Jakarta Governor Basuki Tjahaja Purnama plans to proceed with the light rail transit system
Jakarta is expediting plans for the construction of Indonesia’s first light rail transit system despite an earlier rejection by the City Council.
Jakarta Governor Basuki Tjahaja Purnama confirmed that because the council had vetoed against using funds from the capital’s 2015 budget for the LRT project, the city administration had been looking for alternative sources of funding.
The council will only allocate Rp 1 billion ($ 79,400) for the government to conduct a feasibility study before deciding whether the capital should move forward with the rail system, instead of earmarking Rp 20 trillion as originally proposed.
In response, Basuki said he planned to offer the project to private investors, including property owners and developers. Should the governor succeed in raising funds and proceeding with construction, these investors will see the price of their respective properties skyrocket.
The Jakarta administration appointed two city-owned contractors, Pembangunan Jaya and Jaya Konstruksi, to conduct the necessary studies for the project.
The two companies have already submitted the plans for seven LRT lines, Basuki said.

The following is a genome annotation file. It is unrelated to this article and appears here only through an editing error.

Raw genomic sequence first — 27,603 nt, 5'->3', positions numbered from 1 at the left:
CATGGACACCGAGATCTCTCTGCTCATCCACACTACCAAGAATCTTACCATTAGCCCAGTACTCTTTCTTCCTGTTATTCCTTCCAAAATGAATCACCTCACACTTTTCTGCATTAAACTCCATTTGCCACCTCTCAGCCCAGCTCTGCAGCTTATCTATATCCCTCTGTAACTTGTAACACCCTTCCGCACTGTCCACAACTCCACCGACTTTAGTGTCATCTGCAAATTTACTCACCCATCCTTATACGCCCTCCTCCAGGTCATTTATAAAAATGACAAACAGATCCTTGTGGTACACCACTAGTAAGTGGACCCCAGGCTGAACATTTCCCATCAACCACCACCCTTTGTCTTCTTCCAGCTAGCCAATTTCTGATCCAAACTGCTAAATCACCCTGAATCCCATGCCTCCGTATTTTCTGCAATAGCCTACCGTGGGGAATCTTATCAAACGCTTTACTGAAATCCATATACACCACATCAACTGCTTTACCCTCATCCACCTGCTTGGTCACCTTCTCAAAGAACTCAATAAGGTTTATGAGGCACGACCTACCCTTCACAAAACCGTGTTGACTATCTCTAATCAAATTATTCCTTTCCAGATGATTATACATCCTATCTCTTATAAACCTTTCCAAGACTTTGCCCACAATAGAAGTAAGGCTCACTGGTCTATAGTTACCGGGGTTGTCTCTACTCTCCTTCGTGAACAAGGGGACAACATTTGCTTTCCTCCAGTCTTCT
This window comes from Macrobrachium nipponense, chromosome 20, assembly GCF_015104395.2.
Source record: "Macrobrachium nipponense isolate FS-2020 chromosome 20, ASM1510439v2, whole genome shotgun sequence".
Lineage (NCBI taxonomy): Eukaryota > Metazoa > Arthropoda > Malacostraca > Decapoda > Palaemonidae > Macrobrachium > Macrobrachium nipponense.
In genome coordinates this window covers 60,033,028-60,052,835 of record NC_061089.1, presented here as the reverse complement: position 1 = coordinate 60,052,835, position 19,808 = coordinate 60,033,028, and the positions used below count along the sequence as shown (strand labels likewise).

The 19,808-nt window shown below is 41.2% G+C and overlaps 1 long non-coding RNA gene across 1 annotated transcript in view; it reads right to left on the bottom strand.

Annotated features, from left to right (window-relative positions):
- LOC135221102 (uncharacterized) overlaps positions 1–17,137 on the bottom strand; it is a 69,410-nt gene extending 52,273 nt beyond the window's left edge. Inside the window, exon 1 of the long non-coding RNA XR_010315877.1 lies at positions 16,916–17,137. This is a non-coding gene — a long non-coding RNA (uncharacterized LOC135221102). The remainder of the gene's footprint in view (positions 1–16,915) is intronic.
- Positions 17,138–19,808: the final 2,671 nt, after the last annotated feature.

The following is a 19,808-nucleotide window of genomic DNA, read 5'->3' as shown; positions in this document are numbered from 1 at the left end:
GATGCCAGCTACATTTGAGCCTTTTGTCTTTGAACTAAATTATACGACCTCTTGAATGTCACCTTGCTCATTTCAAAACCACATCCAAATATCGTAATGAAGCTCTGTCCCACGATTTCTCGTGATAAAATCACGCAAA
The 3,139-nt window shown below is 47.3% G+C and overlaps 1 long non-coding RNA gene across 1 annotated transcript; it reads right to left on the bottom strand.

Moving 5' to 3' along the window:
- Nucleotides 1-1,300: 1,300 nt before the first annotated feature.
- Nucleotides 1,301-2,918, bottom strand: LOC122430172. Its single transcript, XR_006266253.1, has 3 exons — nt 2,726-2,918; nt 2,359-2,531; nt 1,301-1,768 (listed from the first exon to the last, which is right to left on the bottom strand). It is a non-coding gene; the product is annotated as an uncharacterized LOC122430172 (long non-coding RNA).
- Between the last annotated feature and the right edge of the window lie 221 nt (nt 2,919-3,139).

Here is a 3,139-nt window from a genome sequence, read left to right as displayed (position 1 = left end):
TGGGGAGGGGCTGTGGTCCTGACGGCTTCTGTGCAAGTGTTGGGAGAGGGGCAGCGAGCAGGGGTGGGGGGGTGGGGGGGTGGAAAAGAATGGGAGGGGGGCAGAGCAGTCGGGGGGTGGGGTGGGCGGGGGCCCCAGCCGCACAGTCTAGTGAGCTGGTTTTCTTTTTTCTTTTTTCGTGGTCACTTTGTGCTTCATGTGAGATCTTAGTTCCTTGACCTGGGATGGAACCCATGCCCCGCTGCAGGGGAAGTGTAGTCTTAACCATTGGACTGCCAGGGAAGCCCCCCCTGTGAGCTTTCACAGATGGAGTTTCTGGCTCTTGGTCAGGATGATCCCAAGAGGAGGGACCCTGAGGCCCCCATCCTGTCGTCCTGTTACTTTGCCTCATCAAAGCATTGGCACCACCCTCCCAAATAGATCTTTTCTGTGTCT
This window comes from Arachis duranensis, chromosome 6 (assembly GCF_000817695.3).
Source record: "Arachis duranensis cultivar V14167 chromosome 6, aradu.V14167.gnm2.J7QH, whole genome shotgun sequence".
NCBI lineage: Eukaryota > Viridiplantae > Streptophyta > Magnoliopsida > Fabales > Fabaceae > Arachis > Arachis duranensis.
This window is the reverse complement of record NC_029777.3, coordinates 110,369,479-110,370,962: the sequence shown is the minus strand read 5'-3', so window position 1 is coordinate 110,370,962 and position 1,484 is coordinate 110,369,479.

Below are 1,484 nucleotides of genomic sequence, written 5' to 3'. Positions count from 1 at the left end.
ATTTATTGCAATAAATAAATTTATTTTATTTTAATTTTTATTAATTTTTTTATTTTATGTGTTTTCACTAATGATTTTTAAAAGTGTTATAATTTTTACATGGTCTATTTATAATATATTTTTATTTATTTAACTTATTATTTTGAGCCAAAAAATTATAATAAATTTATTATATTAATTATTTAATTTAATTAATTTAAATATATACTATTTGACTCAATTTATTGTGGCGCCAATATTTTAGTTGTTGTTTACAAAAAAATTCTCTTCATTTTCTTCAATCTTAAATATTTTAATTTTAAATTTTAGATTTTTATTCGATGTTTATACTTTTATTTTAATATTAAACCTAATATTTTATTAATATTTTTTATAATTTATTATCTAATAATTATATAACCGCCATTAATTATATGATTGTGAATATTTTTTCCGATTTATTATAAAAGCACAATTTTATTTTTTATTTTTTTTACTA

Among these is a 21.6-kilometer line connecting Kebayoran Lama in South Jakarta to Kelapa Gading in North Jakarta;
a 17.6-km line from Tanah Abang, Central Jakarta, to Pulo Mas, East Jakarta; and an 11-km route from Joglo, West Jakarta, to Tanah Abang.
The contractors also proposed a line that would connect the city center to Soekarno-Hatta airport.
It is unclear, however, which route the city will focus on first and when construction is set to begin, if at all.
The decision to build the LRT came after the city considered shutting down the troubled monorail project, which had been in limbo for years.
The previous administration had already erected hundreds of columns for the rail line, which now lay idle.
Despite efforts from the government to revive the plan, Basuki said that Jakarta Monorail, the consortium of companies in charge of building the elevated transport system, had made no moves to continue with the construction.
State firm Adhi Karya has expressed interest in taking over the project, but is proposing two new lines instead of utilizing the existing columns.
The governor met with officials from Adhi Karya on Tuesday.
The state-owned developer has proposed connecting South Jakarta’s Kuningan area to the district of Bekasi; and the eastern suburbs of the capital to Cawang in the southeast. In return, Adhi Karya asked to be given the necessary land.
Not wanting to repeat the same mistakes the city made with the Jakarta Monorail consortium, Basuki provided the company with two terms.
“First, if the project — for any reason — stops, any completed structure will be ours. Whether we seize them, dismantle them or repurpose them will be completely up to us,” the governor said.
“Second, if the project is completed and after some time [Adhi Karya] decides to abandon the business — because, for example, they don’t make as much money as they thought they would — then the city will take over. But we will not compensate the company for anything.